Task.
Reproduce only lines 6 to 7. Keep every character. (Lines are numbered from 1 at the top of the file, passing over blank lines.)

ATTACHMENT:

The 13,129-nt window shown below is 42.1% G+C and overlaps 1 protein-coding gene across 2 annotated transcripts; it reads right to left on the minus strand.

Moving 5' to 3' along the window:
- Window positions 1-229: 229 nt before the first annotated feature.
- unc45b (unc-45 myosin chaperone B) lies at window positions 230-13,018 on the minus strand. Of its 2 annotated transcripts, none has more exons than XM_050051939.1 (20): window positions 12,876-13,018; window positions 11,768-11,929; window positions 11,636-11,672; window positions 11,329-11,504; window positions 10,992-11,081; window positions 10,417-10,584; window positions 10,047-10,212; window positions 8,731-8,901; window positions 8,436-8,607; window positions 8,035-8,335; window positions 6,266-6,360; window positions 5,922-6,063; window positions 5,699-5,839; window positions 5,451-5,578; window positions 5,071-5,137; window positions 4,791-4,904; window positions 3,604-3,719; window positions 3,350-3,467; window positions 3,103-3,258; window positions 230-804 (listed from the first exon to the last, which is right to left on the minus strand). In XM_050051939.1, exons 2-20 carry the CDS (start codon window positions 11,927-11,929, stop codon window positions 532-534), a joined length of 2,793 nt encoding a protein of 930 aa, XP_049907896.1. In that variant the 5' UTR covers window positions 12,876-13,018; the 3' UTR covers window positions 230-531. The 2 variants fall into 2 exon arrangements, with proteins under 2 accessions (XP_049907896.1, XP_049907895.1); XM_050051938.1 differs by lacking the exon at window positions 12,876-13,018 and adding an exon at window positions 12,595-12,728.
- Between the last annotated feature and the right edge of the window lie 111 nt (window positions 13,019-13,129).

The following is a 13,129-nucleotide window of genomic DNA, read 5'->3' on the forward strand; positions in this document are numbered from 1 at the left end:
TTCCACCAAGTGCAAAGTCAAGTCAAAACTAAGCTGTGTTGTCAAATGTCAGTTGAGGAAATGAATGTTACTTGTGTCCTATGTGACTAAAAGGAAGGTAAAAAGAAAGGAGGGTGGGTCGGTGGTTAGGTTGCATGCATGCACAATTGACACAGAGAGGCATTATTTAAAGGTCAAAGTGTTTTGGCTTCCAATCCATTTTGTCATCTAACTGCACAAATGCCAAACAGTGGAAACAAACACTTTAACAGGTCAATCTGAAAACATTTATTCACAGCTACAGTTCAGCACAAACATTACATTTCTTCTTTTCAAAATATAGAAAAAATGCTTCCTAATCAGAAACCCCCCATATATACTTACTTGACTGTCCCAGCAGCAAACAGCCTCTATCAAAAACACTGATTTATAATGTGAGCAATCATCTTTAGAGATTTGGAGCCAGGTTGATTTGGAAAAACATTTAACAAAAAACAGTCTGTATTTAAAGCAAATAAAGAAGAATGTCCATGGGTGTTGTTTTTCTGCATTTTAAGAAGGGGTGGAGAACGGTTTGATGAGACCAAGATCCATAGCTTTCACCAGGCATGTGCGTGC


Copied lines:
The following is a 13,129-nucleotide window of genomic DNA, read 5'->3' on the forward strand; positions in this document are numbered from 1 at the left end:
TTCCACCAAGTGCAAAGTCAAGTCAAAACTAAGCTGTGTTGTCAAATGTCAGTTGAGGAAATGAATGTTACTTGTGTCCTATGTGACTAAAAGGAAGGTAAAAAGAAAGGAGGGTGGGTCGGTGGTTAGGTTGCATGCATGCACAATTGACACAGAGAGGCATTATTTAAAGGTCAAAGTGTTTTGGCTTCCAATCCATTTTGTCATCTAACTGCACAAATGCCAAACAGTGGAAACAAACACTTTAACAGGTCAATCTGAAAACATTTATTCACAGCTACAGTTCAGCACAAACATTACATTTCTTCTTTTCAAAATATAGAAAAAATGCTTCCTAATCAGAAACCCCCCATATATACTTACTTGACTGTCCCAGCAGCAAACAGCCTCTATCAAAAACACTGATTTATAATGTGAGCAATCATCTTTAGAGATTTGGAGCCAGGTTGATTTGGAAAAACATTTAACAAAAAACAGTCTGTATTTAAAGCAAATAAAGAAGAATGTCCATGGGTGTTGTTTTTCTGCATTTTAAGAAGGGGTGGAGAACGGTTTGATGAGACCAAGATCCATAGCTTTCACCAGGCATGTGCGTGC